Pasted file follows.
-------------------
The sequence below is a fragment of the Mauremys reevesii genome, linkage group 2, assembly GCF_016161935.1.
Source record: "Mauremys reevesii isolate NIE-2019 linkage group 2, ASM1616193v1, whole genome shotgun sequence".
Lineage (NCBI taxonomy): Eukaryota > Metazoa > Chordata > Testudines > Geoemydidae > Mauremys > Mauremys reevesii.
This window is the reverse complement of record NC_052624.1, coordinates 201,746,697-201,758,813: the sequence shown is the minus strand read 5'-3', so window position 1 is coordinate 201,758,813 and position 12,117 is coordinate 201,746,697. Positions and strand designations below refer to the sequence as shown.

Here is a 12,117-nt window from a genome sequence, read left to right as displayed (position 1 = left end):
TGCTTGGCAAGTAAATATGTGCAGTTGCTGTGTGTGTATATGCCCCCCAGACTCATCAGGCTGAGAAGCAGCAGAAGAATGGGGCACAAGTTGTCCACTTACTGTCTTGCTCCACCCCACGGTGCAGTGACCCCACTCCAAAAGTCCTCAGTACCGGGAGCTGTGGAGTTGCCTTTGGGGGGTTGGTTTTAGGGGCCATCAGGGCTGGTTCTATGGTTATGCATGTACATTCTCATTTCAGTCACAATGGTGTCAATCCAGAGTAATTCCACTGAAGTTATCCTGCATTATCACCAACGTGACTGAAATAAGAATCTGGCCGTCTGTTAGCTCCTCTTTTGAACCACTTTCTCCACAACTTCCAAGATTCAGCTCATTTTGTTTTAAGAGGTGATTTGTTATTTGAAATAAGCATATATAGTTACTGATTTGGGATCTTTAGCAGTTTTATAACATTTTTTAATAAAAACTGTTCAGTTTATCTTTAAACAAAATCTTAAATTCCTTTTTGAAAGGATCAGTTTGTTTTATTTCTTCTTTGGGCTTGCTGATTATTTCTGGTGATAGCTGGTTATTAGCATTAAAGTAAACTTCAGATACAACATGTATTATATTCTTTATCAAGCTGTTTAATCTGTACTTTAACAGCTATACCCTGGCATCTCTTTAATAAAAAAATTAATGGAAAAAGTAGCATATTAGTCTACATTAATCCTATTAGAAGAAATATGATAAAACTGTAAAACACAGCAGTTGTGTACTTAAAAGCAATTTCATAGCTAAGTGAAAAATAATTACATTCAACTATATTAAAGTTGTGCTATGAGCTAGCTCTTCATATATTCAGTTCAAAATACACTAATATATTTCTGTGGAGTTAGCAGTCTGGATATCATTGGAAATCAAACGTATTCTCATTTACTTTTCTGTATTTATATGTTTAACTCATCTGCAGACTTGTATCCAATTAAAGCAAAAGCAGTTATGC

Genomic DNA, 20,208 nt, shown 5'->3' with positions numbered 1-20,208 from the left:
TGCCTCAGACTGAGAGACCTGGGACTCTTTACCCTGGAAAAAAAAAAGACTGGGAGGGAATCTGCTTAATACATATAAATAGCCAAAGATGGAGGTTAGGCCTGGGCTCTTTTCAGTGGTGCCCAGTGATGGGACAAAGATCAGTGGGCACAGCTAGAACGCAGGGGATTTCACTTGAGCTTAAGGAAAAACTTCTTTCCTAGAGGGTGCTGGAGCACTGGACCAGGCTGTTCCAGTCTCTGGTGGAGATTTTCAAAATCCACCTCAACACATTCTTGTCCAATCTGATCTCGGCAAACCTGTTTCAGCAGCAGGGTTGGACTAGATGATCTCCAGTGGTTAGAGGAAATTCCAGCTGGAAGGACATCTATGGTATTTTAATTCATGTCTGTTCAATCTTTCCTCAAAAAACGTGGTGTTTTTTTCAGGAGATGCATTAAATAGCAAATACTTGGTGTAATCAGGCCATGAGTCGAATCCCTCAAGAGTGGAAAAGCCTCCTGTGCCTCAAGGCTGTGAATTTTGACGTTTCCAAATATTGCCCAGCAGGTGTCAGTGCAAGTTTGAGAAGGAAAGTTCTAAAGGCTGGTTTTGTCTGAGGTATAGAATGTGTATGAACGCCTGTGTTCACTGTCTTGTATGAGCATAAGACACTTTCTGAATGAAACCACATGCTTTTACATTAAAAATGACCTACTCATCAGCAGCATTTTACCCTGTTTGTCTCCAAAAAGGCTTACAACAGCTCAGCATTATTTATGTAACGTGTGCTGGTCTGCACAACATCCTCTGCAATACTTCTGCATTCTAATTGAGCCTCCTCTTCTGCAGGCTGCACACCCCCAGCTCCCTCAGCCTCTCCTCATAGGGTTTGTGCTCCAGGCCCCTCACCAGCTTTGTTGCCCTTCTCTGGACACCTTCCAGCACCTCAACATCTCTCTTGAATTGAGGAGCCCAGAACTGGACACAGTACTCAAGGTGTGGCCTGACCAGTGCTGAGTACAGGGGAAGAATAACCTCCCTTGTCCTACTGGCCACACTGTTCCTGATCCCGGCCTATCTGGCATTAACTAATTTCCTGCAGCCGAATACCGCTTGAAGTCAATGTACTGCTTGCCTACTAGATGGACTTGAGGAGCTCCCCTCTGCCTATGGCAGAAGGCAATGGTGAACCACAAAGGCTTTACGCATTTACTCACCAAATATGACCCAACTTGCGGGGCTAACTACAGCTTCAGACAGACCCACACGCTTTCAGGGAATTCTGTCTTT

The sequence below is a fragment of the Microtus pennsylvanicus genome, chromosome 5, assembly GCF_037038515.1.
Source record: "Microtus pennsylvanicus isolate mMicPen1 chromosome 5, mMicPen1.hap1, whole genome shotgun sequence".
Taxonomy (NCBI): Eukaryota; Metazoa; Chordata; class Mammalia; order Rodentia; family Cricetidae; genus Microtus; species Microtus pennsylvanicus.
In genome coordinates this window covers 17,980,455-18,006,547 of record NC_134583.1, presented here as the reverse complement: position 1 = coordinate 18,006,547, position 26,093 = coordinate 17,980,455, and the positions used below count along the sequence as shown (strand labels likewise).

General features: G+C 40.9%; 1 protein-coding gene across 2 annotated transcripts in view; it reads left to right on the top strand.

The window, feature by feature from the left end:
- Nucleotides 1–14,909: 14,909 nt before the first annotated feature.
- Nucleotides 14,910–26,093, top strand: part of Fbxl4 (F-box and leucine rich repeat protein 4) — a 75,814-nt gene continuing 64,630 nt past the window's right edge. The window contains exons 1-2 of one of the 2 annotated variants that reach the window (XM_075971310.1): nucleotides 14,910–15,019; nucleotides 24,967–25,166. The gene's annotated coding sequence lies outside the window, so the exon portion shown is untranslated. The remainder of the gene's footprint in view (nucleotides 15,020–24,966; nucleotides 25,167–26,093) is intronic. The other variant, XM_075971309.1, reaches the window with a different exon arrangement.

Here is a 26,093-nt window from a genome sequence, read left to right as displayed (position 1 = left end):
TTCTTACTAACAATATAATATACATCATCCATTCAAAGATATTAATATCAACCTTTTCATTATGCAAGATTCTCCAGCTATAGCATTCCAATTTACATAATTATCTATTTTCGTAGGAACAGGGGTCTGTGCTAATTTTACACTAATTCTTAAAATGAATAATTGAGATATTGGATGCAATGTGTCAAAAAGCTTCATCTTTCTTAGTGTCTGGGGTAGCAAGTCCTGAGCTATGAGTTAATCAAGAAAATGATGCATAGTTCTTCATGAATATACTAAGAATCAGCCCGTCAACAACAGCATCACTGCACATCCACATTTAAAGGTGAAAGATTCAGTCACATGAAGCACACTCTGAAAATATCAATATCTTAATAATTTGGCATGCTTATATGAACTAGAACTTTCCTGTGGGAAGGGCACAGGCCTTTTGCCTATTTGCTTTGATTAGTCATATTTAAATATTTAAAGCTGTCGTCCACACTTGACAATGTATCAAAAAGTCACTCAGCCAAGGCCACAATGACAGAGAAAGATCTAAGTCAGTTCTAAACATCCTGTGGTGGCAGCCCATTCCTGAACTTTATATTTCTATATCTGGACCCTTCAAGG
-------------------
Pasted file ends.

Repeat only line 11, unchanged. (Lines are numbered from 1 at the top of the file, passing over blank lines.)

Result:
Taxonomy (NCBI): Eukaryota; Metazoa; Chordata; class Mammalia; order Rodentia; family Cricetidae; genus Microtus; species Microtus pennsylvanicus.